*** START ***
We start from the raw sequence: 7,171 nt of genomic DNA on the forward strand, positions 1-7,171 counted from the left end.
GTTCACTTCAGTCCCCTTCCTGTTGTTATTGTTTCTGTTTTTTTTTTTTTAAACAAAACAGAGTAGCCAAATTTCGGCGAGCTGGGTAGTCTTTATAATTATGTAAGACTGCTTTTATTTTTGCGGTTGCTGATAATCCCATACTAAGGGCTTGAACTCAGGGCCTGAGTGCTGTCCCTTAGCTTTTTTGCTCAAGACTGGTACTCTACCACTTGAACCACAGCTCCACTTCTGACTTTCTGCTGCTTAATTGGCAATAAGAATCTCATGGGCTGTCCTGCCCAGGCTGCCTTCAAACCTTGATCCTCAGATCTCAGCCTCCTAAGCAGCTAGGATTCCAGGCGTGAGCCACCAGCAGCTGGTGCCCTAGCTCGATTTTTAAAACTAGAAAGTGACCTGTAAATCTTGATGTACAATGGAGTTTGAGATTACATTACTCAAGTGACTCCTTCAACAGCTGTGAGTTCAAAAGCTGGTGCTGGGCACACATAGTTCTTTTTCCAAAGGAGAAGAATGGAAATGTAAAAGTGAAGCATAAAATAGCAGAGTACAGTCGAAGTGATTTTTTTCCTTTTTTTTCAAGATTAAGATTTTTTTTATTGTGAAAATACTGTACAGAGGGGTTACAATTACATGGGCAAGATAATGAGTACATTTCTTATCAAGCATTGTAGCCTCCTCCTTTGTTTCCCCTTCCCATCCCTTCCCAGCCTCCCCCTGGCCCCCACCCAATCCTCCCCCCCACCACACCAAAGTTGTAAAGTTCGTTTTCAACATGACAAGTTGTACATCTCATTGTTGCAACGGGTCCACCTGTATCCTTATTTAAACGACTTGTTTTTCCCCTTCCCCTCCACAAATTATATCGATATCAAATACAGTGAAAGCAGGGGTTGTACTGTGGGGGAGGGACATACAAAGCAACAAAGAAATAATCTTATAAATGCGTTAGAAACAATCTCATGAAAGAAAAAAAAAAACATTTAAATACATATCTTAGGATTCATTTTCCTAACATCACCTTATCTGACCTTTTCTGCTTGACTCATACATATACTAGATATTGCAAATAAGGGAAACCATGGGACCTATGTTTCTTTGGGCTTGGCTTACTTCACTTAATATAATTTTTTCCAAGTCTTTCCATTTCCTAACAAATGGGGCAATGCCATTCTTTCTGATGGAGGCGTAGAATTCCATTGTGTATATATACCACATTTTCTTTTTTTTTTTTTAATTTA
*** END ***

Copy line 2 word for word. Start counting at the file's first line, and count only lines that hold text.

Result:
GTTCACTTCAGTCCCCTTCCTGTTGTTATTGTTTCTGTTTTTTTTTTTTTAAACAAAACAGAGTAGCCAAATTTCGGCGAGCTGGGTAGTCTTTATAATTATGTAAGACTGCTTTTATTTTTGCGGTTGCTGATAATCCCATACTAAGGGCTTGAACTCAGGGCCTGAGTGCTGTCCCTTAGCTTTTTTGCTCAAGACTGGTACTCTACCACTTGAACCACAGCTCCACTTCTGACTTTCTGCTGCTTAATTGGCAATAAGAATCTCATGGGCTGTCCTGCCCAGGCTGCCTTCAAACCTTGATCCTCAGATCTCAGCCTCCTAAGCAGCTAGGATTCCAGGCGTGAGCCACCAGCAGCTGGTGCCCTAGCTCGATTTTTAAAACTAGAAAGTGACCTGTAAATCTTGATGTACAATGGAGTTTGAGATTACATTACTCAAGTGACTCCTTCAACAGCTGTGAGTTCAAAAGCTGGTGCTGGGCACACATAGTTCTTTTTCCAAAGGAGAAGAATGGAAATGTAAAAGTGAAGCATAAAATAGCAGAGTACAGTCGAAGTGATTTTTTTCCTTTTTTTTCAAGATTAAGATTTTTTTTATTGTGAAAATACTGTACAGAGGGGTTACAATTACATGGGCAAGATAATGAGTACATTTCTTATCAAGCATTGTAGCCTCCTCCTTTGTTTCCCCTTCCCATCCCTTCCCAGCCTCCCCCTGGCCCCCACCCAATCCTCCCCCCCACCACACCAAAGTTGTAAAGTTCGTTTTCAACATGACAAGTTGTACATCTCATTGTTGCAACGGGTCCACCTGTATCCTTATTTAAACGACTTGTTTTTCCCCTTCCCCTCCACAAATTATATCGATATCAAATACAGTGAAAGCAGGGGTTGTACTGTGGGGGAGGGACATACAAAGCAACAAAGAAATAATCTTATAAATGCGTTAGAAACAATCTCATGAAAGAAAAAAAAAAACATTTAAATACATATCTTAGGATTCATTTTCCTAACATCACCTTATCTGACCTTTTCTGCTTGACTCATACATATACTAGATATTGCAAATAAGGGAAACCATGGGACCTATGTTTCTTTGGGCTTGGCTTACTTCACTTAATATAATTTTTTCCAAGTCTTTCCATTTCCTAACAAATGGGGCAATGCCATTCTTTCTGATGGAGGCGTAGAATTCCATTGTGTATATATACCACATTTTCTTTTTTTTTTTTTAATTTA